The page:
This summer’s class is an installation and exhibit planning course, giving us exposure to and practice with a number of different types of installation work. Our first major assignment was to work with the landscape at Castle Rock, KS, to create a Rapprochement installation, or a work which is in harmony with its surroundings. The flip side of this assignment is an Intervention, in which the audience is encouraged or forced to engage in the piece and gain and experience, whether difficult or unpleasant, or simply thought-provoking and tricky to navigate.
I was unsure what to expect, but I love the idea of being in harmony with the space you are in. To prepare for the project, I made notes of what I was looking for: an incline with ledges, possibly some foliage, hopefully water-washed, and shaded. Upon arrival, a perfect spot showed itself in short order and I set about setting up the Crucibles from last semester. This combination of high fired and glazed stoneware against the chalky stone of the Castle Rock formations worked better than I had imagined and I went back with my friend and colleague, Eleanor Heimbaugh, to try a few new settings the following weekend.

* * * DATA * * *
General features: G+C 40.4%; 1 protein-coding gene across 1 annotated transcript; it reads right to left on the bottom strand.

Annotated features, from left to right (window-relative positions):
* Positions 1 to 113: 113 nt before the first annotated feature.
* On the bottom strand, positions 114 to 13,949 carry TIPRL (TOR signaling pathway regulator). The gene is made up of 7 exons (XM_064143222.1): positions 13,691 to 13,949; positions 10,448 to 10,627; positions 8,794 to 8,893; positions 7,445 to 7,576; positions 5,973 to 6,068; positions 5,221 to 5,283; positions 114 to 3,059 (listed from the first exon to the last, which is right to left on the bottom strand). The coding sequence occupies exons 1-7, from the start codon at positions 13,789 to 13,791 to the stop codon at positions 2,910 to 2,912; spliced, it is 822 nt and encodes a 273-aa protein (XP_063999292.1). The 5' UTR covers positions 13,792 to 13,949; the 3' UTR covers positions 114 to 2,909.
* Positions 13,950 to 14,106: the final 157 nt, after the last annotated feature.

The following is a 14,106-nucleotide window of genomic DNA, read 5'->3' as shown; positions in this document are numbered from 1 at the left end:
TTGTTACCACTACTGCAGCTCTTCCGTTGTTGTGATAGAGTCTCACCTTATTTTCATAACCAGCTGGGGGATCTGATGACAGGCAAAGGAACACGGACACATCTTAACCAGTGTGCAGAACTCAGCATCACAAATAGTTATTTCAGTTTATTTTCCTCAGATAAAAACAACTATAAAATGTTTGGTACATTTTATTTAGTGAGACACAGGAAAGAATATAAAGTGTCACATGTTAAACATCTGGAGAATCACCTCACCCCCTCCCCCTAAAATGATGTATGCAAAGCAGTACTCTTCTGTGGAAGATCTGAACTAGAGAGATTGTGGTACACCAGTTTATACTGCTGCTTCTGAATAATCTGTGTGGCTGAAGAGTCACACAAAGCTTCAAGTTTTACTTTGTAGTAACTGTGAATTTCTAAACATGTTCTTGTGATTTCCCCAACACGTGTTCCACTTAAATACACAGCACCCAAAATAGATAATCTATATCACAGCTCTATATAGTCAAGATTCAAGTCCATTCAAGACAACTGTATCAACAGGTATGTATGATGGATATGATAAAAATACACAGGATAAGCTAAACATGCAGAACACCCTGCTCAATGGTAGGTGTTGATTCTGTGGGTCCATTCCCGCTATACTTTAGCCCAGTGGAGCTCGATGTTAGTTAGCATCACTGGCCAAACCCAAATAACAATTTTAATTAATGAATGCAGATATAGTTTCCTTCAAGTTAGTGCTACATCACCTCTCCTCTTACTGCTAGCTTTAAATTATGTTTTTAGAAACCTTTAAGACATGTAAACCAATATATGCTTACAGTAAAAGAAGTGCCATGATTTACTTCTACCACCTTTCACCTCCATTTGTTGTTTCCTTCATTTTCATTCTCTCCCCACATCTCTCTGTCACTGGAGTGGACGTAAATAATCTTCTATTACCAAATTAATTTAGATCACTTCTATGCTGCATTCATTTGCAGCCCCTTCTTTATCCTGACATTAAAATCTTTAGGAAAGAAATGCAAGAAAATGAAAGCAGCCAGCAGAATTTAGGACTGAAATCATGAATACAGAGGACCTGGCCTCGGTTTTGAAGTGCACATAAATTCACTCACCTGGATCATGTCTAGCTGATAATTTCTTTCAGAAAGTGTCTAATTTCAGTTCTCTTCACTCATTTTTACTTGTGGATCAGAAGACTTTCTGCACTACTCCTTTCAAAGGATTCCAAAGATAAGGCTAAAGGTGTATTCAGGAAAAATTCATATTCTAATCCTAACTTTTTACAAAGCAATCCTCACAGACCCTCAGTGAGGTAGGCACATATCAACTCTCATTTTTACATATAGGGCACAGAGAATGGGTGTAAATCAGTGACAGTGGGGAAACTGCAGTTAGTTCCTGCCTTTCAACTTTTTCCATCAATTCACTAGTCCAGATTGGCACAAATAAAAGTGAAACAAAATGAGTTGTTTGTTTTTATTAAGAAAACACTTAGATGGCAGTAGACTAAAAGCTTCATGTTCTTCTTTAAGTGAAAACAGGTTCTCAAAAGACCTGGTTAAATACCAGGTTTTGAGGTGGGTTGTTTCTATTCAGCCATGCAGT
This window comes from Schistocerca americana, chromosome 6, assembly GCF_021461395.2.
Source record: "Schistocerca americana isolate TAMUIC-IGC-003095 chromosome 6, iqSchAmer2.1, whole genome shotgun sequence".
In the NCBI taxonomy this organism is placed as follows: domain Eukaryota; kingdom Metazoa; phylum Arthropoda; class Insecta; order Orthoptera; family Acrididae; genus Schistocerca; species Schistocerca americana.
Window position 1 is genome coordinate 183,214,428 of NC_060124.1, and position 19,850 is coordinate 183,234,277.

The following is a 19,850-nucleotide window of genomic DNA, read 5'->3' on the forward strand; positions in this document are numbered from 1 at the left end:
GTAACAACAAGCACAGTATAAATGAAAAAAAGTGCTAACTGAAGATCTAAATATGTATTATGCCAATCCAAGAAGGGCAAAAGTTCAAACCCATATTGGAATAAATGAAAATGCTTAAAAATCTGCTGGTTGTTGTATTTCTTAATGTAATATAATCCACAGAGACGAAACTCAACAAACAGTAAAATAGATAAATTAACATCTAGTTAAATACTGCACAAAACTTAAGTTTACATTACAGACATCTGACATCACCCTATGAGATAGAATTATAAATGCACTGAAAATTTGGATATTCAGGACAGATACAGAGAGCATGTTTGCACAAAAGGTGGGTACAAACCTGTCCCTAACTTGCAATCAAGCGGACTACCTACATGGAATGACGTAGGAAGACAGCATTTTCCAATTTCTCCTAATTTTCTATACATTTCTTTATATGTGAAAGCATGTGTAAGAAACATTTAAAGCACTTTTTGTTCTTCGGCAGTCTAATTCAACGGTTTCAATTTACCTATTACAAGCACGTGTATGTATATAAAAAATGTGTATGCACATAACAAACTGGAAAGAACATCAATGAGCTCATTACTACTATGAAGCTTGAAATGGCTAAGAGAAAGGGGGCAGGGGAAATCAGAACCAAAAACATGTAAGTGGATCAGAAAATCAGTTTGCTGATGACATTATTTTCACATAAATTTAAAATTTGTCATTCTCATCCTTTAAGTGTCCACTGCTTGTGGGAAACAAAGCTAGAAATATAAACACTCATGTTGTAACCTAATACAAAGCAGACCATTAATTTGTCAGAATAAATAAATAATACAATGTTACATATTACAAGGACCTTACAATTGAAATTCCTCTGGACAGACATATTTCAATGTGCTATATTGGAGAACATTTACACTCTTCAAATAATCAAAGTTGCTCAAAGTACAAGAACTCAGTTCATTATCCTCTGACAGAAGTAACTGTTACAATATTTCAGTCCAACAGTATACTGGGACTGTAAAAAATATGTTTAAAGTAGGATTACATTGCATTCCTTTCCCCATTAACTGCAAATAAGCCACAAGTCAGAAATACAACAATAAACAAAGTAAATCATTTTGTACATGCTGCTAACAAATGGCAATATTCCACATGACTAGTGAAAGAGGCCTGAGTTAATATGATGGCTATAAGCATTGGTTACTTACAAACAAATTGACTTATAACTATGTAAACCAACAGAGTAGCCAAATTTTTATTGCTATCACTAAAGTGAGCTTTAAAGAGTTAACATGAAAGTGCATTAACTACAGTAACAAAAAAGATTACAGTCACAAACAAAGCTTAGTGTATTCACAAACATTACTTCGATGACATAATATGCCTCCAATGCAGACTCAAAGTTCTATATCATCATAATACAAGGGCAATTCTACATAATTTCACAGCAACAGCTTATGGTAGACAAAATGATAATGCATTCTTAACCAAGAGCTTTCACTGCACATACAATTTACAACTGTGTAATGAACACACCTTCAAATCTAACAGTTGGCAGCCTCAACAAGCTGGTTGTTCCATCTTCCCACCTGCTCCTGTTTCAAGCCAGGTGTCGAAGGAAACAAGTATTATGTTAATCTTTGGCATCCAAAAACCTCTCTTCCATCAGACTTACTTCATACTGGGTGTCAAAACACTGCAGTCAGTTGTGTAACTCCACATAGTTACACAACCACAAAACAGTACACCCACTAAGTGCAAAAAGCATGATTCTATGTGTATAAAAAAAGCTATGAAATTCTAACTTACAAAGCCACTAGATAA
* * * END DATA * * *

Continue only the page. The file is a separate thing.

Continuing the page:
Previously, we had been assigned a practice round, for which I made several small cups, and installed them on the Hays Hanging Bridge. I didn’t connect the dots about the Hanging Bridge, but from what I understand the bridge was used for lynchings. Upon learning this, I went back and added some iron oxide to water in the cups and photographed them as they began to disintegrate. This piece was deemed still object based, as you can see the entirety of it from one viewpoint, and was great practice for the Castle Rock project.